So much for the Steelers catching the Patriots at just the right time, huh?
Tom Brady completed 24 of 36 passes for 341 yards and three touchdowns, as the Steelers opened up their 2019 regular season with a 33-3 blow-out loss at Gillette Stadium.
The Steelers defense started the game by forcing a New England punt; after that, it was all offense all the time for the Patriots, as they scored on seven of their next eight possessions.
The first came via a 20-yard touchdown catch and run by Josh Gordonto make it 7-0.
Like they normally do, the Patriots methodically built a 10-0 lead midway through the second quarter. Needing to establish momentum, Pittsburgh’s offense faced two key short-yardage situations.
Philip Dorsett III scores as Kameron Kelly, watches. Photo Credit: AP via Tribune-Review
The first came with 7:46 left in the second quarter. Facing a third and one from their own 44, the Steelers tried a pitch out to running back James Conner, who subsequently lost four yards, forcing a punt.
Not surprisingly, the Patriots marched 80 yards on eight plays and took a 17-0 lead with a 25-yard touchdown pass from Brady to Phillip Dorsett III.
The Steelers were faced with another short-yardage situation on their following drive–this time a fourth and one from the New England 47. Unfortunately, Donte Moncriefcouldn’t hold on to a catchable pass, and the Patriots closed out the quarter with a Stephen Gostkowski 41-yard field goal to make it 20-0 at the half.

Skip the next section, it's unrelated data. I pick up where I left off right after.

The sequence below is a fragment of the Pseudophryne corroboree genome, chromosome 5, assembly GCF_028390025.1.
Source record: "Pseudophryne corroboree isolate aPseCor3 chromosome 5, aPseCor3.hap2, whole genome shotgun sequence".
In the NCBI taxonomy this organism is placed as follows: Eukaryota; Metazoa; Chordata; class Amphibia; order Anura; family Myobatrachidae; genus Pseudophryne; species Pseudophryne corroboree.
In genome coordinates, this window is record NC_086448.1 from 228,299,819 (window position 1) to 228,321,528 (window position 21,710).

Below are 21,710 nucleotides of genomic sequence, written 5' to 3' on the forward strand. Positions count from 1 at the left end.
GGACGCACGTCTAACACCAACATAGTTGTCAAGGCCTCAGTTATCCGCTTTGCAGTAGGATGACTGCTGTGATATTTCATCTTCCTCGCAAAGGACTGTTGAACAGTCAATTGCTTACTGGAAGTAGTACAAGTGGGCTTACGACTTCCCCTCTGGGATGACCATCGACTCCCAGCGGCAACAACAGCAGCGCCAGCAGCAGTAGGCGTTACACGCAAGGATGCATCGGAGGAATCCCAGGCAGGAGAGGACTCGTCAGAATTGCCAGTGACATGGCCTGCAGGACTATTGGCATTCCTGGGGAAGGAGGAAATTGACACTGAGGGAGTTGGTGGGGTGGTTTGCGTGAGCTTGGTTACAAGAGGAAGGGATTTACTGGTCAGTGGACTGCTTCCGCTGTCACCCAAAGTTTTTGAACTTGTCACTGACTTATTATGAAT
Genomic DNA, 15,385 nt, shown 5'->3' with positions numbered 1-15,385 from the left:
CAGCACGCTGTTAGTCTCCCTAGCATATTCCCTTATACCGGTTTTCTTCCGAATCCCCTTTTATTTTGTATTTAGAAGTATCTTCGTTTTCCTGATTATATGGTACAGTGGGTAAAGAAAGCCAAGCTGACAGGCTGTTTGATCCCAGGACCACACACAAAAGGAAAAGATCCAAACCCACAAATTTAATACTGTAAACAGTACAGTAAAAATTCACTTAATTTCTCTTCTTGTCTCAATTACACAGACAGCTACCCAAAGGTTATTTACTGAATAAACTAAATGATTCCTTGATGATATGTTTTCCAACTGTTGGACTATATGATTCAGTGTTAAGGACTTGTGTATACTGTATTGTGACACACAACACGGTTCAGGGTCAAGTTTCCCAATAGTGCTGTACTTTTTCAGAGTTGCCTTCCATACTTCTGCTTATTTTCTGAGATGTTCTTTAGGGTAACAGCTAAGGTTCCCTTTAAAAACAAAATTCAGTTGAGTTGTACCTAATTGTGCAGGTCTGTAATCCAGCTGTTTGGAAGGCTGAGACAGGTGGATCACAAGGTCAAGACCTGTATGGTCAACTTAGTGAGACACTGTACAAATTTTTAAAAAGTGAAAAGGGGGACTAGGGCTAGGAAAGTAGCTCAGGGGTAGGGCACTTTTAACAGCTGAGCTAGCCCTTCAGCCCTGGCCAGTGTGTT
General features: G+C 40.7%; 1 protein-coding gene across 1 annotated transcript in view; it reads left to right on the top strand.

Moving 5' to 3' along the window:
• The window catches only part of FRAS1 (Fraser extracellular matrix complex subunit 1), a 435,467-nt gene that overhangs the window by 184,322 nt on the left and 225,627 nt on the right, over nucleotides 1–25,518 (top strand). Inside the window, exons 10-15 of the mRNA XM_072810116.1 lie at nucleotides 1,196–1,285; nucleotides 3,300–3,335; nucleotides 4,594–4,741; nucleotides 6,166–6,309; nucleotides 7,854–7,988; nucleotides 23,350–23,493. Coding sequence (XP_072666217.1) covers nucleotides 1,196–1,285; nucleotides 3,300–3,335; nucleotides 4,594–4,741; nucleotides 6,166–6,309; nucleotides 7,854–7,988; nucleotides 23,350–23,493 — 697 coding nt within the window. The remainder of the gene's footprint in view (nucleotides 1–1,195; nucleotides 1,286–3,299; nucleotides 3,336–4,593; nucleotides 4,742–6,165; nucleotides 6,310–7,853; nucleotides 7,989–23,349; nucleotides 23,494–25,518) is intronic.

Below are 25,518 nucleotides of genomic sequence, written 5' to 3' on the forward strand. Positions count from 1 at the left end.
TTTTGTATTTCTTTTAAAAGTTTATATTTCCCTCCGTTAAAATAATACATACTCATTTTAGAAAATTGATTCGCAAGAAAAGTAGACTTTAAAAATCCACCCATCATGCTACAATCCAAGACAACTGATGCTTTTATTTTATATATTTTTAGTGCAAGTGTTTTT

The Steelers had their best drive to open the second half, with the key play coming on a 45-yard pass from quarterback Ben Roethlisbergerto receiver James Washington that set the offense up at the New England 18. One play later, Moncrief dropped another catchable pass in the end zone. Five plays later, the Steelers faced a third and goal from the one, but a fade pass from Roethlisberger to Moncrief fell harmlessly incomplete. Instead of going for it, however, the Steelers settled for a Chris Boswell 19-yard field goal to make it 20-3.
Four plays later, it was over, as Brady found Dorsett for a second touchdown–this time from 58 yards out–to make it 27-3.
For the night, Roethlisberger completed 27 of 47 passes for 276 yards and one interception. Juju Smith-Schuster, in his first game as the team’s number one passing target, had six catches for 78 yards, while Washington caught two for 51 yards. As for Moncrief, he did manage to catch three passes, but for just seven yards.